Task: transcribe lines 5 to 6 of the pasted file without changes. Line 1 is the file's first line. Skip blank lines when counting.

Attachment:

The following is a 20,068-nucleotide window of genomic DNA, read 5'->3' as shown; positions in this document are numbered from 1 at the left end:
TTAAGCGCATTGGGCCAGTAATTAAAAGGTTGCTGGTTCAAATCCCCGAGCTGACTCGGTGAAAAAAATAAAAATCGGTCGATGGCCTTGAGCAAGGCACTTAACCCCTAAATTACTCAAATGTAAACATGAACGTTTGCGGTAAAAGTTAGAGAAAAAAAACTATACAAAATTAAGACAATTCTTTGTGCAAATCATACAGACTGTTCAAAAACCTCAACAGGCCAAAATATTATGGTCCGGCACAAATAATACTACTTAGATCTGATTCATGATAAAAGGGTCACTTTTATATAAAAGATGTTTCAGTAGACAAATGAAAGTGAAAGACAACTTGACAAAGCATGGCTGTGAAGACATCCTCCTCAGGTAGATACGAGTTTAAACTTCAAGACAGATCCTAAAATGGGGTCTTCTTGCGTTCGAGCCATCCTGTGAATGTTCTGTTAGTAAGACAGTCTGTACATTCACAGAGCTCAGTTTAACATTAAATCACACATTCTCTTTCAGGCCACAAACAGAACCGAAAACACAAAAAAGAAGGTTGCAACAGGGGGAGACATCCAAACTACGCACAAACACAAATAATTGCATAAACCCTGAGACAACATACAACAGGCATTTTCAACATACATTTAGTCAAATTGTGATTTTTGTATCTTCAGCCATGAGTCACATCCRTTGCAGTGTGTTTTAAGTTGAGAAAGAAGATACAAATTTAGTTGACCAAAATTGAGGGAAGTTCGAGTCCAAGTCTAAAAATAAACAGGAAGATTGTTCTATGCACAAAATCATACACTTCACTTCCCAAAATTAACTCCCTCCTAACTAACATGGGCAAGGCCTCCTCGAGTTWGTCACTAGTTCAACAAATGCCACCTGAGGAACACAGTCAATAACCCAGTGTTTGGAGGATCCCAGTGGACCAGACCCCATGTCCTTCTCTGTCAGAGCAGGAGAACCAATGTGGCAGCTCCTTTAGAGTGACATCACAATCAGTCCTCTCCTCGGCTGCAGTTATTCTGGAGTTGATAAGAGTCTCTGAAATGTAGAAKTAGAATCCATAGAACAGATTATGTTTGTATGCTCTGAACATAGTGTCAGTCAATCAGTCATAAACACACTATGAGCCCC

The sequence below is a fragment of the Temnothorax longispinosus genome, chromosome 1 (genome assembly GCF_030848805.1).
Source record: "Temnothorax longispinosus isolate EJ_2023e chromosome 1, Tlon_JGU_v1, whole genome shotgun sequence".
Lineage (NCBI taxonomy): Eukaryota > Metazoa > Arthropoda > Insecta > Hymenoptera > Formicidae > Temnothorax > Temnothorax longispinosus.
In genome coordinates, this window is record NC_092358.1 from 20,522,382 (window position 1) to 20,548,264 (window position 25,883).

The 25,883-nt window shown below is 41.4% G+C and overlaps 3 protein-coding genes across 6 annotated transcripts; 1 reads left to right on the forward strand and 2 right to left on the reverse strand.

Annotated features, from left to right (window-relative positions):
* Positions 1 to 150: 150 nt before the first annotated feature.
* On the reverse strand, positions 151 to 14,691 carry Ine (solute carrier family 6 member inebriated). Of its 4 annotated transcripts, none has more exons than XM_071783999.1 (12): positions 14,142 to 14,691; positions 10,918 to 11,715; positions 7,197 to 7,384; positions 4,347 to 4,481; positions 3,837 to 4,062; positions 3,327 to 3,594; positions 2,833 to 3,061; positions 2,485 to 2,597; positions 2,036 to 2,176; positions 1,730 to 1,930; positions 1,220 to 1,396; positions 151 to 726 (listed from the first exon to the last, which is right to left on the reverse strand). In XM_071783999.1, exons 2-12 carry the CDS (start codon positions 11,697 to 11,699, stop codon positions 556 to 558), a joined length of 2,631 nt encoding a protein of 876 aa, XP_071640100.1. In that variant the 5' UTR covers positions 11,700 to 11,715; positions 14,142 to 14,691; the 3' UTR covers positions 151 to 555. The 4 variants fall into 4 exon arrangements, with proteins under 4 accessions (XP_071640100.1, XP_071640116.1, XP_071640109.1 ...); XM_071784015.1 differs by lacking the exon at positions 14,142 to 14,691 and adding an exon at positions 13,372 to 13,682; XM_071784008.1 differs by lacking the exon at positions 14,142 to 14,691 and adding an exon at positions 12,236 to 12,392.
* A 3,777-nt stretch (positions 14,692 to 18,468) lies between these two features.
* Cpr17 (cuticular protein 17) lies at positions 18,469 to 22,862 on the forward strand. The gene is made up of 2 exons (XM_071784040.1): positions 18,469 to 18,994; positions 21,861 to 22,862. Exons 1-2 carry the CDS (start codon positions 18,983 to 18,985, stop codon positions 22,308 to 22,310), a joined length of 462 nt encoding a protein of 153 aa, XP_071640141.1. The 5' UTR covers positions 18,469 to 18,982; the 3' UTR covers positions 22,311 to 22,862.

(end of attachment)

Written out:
Lineage (NCBI taxonomy): Eukaryota > Metazoa > Arthropoda > Insecta > Hymenoptera > Formicidae > Temnothorax > Temnothorax longispinosus.
In genome coordinates, this window is record NC_092358.1 from 20,522,382 (window position 1) to 20,548,264 (window position 25,883).